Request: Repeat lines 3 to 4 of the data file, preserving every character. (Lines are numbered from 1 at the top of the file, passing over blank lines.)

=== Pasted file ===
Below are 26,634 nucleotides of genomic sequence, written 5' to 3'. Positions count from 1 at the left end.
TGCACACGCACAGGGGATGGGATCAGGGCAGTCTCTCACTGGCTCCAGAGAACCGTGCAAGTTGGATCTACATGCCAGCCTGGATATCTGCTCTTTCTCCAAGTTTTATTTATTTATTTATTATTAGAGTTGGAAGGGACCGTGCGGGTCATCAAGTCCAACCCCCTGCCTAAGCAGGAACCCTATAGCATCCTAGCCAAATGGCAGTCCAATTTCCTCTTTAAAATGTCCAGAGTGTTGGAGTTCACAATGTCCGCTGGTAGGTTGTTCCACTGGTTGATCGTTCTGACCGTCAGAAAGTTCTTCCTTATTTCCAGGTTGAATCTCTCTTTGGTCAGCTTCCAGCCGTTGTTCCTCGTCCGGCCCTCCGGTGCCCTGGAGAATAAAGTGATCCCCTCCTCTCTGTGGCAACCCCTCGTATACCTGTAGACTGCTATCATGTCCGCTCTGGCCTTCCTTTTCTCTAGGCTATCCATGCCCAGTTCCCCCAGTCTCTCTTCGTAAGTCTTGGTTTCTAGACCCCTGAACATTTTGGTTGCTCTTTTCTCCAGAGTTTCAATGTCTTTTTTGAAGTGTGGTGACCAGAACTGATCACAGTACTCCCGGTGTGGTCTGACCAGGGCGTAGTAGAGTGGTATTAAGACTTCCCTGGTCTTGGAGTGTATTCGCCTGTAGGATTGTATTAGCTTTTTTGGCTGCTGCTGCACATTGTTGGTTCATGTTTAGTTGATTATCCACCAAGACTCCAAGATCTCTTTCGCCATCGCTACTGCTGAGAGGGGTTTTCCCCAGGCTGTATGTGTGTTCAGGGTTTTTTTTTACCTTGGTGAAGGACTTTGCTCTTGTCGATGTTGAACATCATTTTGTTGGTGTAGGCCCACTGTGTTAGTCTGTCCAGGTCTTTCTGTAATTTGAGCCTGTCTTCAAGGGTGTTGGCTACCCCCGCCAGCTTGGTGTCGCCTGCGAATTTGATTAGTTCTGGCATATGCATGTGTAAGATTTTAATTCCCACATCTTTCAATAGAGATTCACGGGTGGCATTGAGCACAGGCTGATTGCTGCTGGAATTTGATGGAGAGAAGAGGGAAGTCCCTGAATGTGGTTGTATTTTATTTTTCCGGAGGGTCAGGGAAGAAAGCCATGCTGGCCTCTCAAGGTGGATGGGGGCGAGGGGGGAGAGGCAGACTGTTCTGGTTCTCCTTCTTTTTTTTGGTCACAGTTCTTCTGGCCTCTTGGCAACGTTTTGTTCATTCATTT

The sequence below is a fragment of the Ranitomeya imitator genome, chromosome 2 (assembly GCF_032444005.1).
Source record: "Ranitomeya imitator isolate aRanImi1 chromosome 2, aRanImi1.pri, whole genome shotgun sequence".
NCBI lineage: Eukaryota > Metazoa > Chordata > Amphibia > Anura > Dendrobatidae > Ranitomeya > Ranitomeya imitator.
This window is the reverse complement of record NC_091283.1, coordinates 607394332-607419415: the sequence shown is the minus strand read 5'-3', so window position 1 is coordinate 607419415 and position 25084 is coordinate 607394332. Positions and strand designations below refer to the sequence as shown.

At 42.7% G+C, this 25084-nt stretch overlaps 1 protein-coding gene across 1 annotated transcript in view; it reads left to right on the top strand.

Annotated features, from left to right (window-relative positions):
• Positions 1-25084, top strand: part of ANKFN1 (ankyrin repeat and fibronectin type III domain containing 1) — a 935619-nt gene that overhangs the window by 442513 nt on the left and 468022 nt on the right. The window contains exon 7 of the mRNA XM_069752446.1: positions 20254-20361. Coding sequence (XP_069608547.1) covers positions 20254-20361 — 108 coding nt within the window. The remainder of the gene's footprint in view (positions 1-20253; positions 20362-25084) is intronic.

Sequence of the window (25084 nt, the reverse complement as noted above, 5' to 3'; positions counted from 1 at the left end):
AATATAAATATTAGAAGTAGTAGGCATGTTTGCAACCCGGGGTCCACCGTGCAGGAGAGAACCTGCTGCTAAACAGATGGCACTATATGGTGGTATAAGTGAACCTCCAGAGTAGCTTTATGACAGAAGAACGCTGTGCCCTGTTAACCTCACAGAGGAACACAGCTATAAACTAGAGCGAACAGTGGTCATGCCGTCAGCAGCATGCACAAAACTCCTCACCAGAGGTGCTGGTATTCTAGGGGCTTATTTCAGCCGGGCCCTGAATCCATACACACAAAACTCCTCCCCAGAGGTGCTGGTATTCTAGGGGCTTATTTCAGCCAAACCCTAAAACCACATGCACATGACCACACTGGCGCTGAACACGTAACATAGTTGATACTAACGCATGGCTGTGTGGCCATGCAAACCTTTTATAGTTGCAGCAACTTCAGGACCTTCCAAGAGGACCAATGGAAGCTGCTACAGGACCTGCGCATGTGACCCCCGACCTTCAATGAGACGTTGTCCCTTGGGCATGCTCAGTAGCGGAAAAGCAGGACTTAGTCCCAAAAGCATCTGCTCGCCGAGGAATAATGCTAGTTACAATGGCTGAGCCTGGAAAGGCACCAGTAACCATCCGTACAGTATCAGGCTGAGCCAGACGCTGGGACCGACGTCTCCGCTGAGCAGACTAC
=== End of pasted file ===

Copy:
The sequence below is a fragment of the Ranitomeya imitator genome, chromosome 2 (assembly GCF_032444005.1).
Source record: "Ranitomeya imitator isolate aRanImi1 chromosome 2, aRanImi1.pri, whole genome shotgun sequence".